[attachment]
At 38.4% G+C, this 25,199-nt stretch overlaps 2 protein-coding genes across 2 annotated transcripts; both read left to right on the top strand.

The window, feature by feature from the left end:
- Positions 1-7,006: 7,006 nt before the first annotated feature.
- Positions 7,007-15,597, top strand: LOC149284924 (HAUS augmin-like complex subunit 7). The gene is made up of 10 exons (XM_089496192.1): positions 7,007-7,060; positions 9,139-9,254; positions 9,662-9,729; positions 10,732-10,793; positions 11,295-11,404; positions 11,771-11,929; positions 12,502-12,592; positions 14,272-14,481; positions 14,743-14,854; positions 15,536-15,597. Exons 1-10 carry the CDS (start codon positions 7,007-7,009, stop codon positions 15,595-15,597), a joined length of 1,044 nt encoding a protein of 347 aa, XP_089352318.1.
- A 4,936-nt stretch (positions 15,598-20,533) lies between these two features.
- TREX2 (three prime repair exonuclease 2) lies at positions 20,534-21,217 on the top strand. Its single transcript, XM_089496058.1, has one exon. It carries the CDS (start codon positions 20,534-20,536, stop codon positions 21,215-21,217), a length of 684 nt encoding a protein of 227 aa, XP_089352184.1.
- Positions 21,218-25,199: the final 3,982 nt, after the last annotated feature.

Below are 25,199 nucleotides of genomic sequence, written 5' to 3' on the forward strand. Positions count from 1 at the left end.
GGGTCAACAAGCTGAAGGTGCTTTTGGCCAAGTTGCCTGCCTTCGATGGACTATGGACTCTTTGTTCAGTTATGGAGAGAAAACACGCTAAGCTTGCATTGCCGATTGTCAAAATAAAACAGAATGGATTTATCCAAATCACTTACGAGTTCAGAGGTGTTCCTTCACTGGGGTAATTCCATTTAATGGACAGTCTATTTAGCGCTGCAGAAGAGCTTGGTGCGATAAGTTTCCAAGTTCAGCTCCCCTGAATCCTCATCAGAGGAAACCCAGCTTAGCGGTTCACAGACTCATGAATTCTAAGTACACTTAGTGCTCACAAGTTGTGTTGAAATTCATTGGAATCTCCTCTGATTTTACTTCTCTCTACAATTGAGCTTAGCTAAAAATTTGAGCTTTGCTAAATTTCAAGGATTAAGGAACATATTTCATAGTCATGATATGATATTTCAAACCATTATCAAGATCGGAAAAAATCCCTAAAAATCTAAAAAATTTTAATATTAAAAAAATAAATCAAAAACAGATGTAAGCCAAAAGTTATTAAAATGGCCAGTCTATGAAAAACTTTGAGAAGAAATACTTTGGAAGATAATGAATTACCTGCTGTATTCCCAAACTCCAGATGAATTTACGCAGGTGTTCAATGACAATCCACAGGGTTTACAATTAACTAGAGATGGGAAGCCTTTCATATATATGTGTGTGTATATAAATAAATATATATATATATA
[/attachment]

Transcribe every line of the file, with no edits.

At 38.4% G+C, this 25,199-nt stretch overlaps 2 protein-coding genes across 2 annotated transcripts; both read left to right on the top strand.

The window, feature by feature from the left end:
- Positions 1-7,006: 7,006 nt before the first annotated feature.
- Positions 7,007-15,597, top strand: LOC149284924 (HAUS augmin-like complex subunit 7). The gene is made up of 10 exons (XM_089496192.1): positions 7,007-7,060; positions 9,139-9,254; positions 9,662-9,729; positions 10,732-10,793; positions 11,295-11,404; positions 11,771-11,929; positions 12,502-12,592; positions 14,272-14,481; positions 14,743-14,854; positions 15,536-15,597. Exons 1-10 carry the CDS (start codon positions 7,007-7,009, stop codon positions 15,595-15,597), a joined length of 1,044 nt encoding a protein of 347 aa, XP_089352318.1.
- A 4,936-nt stretch (positions 15,598-20,533) lies between these two features.
- TREX2 (three prime repair exonuclease 2) lies at positions 20,534-21,217 on the top strand. Its single transcript, XM_089496058.1, has one exon. It carries the CDS (start codon positions 20,534-20,536, stop codon positions 21,215-21,217), a length of 684 nt encoding a protein of 227 aa, XP_089352184.1.
- Positions 21,218-25,199: the final 3,982 nt, after the last annotated feature.

Below are 25,199 nucleotides of genomic sequence, written 5' to 3' on the forward strand. Positions count from 1 at the left end.
GGGTCAACAAGCTGAAGGTGCTTTTGGCCAAGTTGCCTGCCTTCGATGGACTATGGACTCTTTGTTCAGTTATGGAGAGAAAACACGCTAAGCTTGCATTGCCGATTGTCAAAATAAAACAGAATGGATTTATCCAAATCACTTACGAGTTCAGAGGTGTTCCTTCACTGGGGTAATTCCATTTAATGGACAGTCTATTTAGCGCTGCAGAAGAGCTTGGTGCGATAAGTTTCCAAGTTCAGCTCCCCTGAATCCTCATCAGAGGAAACCCAGCTTAGCGGTTCACAGACTCATGAATTCTAAGTACACTTAGTGCTCACAAGTTGTGTTGAAATTCATTGGAATCTCCTCTGATTTTACTTCTCTCTACAATTGAGCTTAGCTAAAAATTTGAGCTTTGCTAAATTTCAAGGATTAAGGAACATATTTCATAGTCATGATATGATATTTCAAACCATTATCAAGATCGGAAAAAATCCCTAAAAATCTAAAAAATTTTAATATTAAAAAAATAAATCAAAAACAGATGTAAGCCAAAAGTTATTAAAATGGCCAGTCTATGAAAAACTTTGAGAAGAAATACTTTGGAAGATAATGAATTACCTGCTGTATTCCCAAACTCCAGATGAATTTACGCAGGTGTTCAATGACAATCCACAGGGTTTACAATTAACTAGAGATGGGAAGCCTTTCATATATATGTGTGTGTATATAAATAAATATATATATATATA